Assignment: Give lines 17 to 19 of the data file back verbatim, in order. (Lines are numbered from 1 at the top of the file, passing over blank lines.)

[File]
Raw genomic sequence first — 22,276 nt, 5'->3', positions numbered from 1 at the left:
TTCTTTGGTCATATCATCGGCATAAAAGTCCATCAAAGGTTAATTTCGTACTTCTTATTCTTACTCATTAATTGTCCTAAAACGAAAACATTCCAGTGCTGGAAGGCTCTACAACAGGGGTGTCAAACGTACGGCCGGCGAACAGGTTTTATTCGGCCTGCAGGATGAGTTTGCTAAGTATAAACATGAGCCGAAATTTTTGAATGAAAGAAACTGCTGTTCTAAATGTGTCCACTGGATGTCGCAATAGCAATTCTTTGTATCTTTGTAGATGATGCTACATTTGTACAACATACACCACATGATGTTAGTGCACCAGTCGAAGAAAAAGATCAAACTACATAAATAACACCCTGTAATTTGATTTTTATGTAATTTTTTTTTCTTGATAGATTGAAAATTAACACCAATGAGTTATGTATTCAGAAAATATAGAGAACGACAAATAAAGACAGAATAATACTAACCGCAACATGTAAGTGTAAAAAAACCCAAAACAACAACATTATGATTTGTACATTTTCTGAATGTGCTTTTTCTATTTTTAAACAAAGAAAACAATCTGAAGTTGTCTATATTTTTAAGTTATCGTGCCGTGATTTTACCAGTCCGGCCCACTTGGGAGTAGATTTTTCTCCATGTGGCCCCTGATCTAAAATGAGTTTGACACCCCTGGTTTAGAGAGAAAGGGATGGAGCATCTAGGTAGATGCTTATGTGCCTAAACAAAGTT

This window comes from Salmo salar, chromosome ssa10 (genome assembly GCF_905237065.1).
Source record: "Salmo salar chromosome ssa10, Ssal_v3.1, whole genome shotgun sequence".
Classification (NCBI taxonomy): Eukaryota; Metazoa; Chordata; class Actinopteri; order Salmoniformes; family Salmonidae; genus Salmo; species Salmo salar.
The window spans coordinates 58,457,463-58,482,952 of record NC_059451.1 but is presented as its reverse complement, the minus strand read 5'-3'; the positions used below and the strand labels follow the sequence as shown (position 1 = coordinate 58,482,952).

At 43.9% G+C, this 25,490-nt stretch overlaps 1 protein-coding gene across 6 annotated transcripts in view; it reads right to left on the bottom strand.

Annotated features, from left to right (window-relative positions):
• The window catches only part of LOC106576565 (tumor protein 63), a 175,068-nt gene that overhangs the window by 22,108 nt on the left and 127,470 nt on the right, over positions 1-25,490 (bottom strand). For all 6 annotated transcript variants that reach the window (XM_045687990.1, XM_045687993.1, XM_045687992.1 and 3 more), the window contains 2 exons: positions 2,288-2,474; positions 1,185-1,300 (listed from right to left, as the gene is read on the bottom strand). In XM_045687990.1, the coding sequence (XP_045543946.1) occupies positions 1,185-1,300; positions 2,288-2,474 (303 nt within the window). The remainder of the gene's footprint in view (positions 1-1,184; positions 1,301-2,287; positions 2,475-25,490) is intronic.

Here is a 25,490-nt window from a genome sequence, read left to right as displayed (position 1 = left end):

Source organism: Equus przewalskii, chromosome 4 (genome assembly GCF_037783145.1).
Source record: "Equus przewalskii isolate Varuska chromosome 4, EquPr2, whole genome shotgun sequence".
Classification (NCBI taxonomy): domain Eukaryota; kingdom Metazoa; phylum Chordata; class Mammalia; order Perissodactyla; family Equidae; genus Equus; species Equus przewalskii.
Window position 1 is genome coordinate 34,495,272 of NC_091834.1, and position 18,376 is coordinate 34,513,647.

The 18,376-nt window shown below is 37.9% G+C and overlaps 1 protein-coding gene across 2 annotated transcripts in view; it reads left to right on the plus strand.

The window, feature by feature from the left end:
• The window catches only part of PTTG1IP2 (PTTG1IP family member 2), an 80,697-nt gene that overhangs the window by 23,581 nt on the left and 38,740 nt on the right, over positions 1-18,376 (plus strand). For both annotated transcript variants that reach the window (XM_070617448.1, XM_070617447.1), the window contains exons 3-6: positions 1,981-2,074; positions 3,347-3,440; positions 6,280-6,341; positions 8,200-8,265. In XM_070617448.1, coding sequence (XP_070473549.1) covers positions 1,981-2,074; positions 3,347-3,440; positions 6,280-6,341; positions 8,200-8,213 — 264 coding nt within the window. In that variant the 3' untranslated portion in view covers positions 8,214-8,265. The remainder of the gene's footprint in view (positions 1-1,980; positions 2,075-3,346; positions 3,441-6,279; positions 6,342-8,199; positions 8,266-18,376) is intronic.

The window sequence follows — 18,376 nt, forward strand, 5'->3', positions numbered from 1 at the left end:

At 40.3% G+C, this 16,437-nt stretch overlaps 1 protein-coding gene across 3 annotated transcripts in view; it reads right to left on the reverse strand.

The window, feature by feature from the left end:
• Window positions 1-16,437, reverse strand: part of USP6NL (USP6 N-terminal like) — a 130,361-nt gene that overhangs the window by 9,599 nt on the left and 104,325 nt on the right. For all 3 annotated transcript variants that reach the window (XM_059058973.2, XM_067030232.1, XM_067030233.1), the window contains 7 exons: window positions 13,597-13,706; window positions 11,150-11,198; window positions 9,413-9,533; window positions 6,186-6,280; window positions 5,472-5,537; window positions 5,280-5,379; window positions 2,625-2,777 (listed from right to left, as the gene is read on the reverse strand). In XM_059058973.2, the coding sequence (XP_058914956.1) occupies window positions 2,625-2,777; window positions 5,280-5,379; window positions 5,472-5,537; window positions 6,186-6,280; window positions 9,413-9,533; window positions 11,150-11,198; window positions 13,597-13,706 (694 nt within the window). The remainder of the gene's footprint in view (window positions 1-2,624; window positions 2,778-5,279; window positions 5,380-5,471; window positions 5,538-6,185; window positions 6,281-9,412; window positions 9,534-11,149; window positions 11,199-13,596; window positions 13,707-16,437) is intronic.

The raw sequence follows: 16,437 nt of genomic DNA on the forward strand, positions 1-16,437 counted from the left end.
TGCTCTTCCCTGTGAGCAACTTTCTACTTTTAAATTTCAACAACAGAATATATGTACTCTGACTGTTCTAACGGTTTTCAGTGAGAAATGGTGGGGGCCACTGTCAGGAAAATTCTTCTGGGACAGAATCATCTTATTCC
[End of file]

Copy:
• The window catches only part of PTTG1IP2 (PTTG1IP family member 2), an 80,697-nt gene that overhangs the window by 23,581 nt on the left and 38,740 nt on the right, over positions 1-18,376 (plus strand). For both annotated transcript variants that reach the window (XM_070617448.1, XM_070617447.1), the window contains exons 3-6: positions 1,981-2,074; positions 3,347-3,440; positions 6,280-6,341; positions 8,200-8,265. In XM_070617448.1, coding sequence (XP_070473549.1) covers positions 1,981-2,074; positions 3,347-3,440; positions 6,280-6,341; positions 8,200-8,213 — 264 coding nt within the window. In that variant the 3' untranslated portion in view covers positions 8,214-8,265. The remainder of the gene's footprint in view (positions 1-1,980; positions 2,075-3,346; positions 3,441-6,279; positions 6,342-8,199; positions 8,266-18,376) is intronic.

The window sequence follows — 18,376 nt, forward strand, 5'->3', positions numbered from 1 at the left end:

At 40.3% G+C, this 16,437-nt stretch overlaps 1 protein-coding gene across 3 annotated transcripts in view; it reads right to left on the reverse strand.